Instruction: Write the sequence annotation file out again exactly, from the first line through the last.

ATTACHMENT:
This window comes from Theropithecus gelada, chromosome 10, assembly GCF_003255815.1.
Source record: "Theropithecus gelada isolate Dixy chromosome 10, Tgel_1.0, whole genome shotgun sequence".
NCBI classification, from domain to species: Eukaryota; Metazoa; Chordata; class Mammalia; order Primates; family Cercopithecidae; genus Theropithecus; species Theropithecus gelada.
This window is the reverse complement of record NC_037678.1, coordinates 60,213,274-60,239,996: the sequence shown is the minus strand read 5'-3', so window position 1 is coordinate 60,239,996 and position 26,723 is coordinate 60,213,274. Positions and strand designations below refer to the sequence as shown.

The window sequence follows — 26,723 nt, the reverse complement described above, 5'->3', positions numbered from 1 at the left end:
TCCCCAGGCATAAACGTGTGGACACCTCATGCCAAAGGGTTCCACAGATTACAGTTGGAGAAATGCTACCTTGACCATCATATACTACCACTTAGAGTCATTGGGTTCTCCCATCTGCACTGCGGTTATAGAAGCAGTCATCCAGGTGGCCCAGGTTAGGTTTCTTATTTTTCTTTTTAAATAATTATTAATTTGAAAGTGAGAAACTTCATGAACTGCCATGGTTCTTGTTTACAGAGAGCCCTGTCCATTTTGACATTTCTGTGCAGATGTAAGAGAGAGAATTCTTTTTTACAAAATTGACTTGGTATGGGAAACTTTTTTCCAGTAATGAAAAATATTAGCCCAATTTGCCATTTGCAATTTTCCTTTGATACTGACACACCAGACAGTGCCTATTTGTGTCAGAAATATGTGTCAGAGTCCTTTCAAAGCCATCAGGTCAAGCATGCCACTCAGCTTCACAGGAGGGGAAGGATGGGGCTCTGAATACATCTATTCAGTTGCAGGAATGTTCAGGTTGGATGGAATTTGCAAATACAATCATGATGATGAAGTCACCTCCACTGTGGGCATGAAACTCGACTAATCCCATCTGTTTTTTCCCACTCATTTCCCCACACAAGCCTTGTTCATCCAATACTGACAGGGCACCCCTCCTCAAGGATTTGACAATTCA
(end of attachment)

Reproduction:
This window comes from Theropithecus gelada, chromosome 10, assembly GCF_003255815.1.
Source record: "Theropithecus gelada isolate Dixy chromosome 10, Tgel_1.0, whole genome shotgun sequence".
NCBI classification, from domain to species: Eukaryota; Metazoa; Chordata; class Mammalia; order Primates; family Cercopithecidae; genus Theropithecus; species Theropithecus gelada.
This window is the reverse complement of record NC_037678.1, coordinates 60,213,274-60,239,996: the sequence shown is the minus strand read 5'-3', so window position 1 is coordinate 60,239,996 and position 26,723 is coordinate 60,213,274. Positions and strand designations below refer to the sequence as shown.

The window sequence follows — 26,723 nt, the reverse complement described above, 5'->3', positions numbered from 1 at the left end:
TCCCCAGGCATAAACGTGTGGACACCTCATGCCAAAGGGTTCCACAGATTACAGTTGGAGAAATGCTACCTTGACCATCATATACTACCACTTAGAGTCATTGGGTTCTCCCATCTGCACTGCGGTTATAGAAGCAGTCATCCAGGTGGCCCAGGTTAGGTTTCTTATTTTTCTTTTTAAATAATTATTAATTTGAAAGTGAGAAACTTCATGAACTGCCATGGTTCTTGTTTACAGAGAGCCCTGTCCATTTTGACATTTCTGTGCAGATGTAAGAGAGAGAATTCTTTTTTACAAAATTGACTTGGTATGGGAAACTTTTTTCCAGTAATGAAAAATATTAGCCCAATTTGCCATTTGCAATTTTCCTTTGATACTGACACACCAGACAGTGCCTATTTGTGTCAGAAATATGTGTCAGAGTCCTTTCAAAGCCATCAGGTCAAGCATGCCACTCAGCTTCACAGGAGGGGAAGGATGGGGCTCTGAATACATCTATTCAGTTGCAGGAATGTTCAGGTTGGATGGAATTTGCAAATACAATCATGATGATGAAGTCACCTCCACTGTGGGCATGAAACTCGACTAATCCCATCTGTTTTTTCCCACTCATTTCCCCACACAAGCCTTGTTCATCCAATACTGACAGGGCACCCCTCCTCAAGGATTTGACAATTCA